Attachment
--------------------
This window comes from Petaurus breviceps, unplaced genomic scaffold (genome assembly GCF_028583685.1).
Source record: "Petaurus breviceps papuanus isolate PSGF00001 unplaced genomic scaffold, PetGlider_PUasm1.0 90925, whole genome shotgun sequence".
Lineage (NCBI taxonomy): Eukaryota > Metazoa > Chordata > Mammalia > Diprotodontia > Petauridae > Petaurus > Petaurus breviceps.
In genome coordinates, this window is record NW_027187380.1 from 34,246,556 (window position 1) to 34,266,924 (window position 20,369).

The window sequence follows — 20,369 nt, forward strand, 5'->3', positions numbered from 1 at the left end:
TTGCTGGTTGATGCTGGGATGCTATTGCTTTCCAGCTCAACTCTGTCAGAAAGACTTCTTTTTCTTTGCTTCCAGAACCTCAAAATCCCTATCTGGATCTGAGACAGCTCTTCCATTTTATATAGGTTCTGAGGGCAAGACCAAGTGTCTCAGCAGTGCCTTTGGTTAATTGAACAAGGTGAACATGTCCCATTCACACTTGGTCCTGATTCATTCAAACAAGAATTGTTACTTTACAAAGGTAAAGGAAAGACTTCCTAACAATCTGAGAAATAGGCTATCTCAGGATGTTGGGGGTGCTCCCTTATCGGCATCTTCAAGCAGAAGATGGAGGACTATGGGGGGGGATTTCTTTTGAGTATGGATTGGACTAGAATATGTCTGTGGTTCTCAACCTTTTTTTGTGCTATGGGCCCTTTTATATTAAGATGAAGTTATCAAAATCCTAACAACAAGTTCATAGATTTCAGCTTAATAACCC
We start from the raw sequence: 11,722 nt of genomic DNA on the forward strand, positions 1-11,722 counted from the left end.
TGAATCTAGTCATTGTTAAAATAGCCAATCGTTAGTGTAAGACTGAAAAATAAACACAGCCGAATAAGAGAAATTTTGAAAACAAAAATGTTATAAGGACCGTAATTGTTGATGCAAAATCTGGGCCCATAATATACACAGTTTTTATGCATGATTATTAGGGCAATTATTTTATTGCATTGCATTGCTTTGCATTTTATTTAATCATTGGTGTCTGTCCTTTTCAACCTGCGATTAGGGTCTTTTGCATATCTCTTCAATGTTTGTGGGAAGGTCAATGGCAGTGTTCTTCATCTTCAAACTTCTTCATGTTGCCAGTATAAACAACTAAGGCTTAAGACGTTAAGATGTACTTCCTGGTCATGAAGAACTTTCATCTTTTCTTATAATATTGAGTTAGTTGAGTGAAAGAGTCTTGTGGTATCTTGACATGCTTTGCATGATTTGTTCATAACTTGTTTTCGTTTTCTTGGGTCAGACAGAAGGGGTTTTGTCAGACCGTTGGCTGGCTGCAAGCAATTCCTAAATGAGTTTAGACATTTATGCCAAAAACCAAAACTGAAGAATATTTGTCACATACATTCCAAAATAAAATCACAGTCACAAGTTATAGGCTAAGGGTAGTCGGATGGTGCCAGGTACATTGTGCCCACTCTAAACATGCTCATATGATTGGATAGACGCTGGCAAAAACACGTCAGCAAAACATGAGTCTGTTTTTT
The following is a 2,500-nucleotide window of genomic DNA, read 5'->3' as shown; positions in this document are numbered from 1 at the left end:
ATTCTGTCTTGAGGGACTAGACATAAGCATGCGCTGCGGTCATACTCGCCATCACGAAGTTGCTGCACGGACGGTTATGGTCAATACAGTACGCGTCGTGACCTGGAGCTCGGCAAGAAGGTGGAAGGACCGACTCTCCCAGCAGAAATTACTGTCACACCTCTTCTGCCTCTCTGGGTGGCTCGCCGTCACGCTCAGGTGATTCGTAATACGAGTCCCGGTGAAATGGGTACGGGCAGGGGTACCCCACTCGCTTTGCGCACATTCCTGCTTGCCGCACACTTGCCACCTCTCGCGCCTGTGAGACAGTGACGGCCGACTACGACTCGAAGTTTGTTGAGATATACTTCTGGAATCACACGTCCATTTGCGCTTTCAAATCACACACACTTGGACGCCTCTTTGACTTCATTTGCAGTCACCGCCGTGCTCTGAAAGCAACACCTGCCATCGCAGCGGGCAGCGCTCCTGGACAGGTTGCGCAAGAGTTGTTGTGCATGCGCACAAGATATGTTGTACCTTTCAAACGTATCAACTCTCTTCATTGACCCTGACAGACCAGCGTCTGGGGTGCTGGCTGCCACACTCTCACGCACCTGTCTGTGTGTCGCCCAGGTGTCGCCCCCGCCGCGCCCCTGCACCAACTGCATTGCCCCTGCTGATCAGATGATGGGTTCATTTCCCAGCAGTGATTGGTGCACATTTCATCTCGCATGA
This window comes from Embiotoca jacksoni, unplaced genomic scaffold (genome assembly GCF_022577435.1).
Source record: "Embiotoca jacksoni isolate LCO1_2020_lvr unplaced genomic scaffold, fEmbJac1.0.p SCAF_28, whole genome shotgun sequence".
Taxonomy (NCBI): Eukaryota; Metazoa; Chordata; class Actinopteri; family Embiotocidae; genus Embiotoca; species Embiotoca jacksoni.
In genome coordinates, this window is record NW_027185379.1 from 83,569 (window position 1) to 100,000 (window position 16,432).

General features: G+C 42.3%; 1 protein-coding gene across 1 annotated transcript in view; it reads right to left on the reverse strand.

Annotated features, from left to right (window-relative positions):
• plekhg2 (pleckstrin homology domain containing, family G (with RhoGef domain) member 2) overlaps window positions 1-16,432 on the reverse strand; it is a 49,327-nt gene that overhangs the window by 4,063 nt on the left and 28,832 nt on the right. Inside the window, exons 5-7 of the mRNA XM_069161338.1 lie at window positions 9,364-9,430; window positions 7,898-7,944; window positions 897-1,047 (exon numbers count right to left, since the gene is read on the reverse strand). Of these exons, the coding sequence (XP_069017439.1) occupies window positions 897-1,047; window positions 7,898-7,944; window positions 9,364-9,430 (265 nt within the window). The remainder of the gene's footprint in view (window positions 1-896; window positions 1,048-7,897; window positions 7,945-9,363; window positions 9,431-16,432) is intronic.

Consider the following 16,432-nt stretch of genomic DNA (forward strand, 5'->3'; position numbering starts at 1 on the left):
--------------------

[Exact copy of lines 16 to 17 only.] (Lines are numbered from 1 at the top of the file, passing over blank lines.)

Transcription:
Annotated features, from left to right (window-relative positions):
• plekhg2 (pleckstrin homology domain containing, family G (with RhoGef domain) member 2) overlaps window positions 1-16,432 on the reverse strand; it is a 49,327-nt gene that overhangs the window by 4,063 nt on the left and 28,832 nt on the right. Inside the window, exons 5-7 of the mRNA XM_069161338.1 lie at window positions 9,364-9,430; window positions 7,898-7,944; window positions 897-1,047 (exon numbers count right to left, since the gene is read on the reverse strand). Of these exons, the coding sequence (XP_069017439.1) occupies window positions 897-1,047; window positions 7,898-7,944; window positions 9,364-9,430 (265 nt within the window). The remainder of the gene's footprint in view (window positions 1-896; window positions 1,048-7,897; window positions 7,945-9,363; window positions 9,431-16,432) is intronic.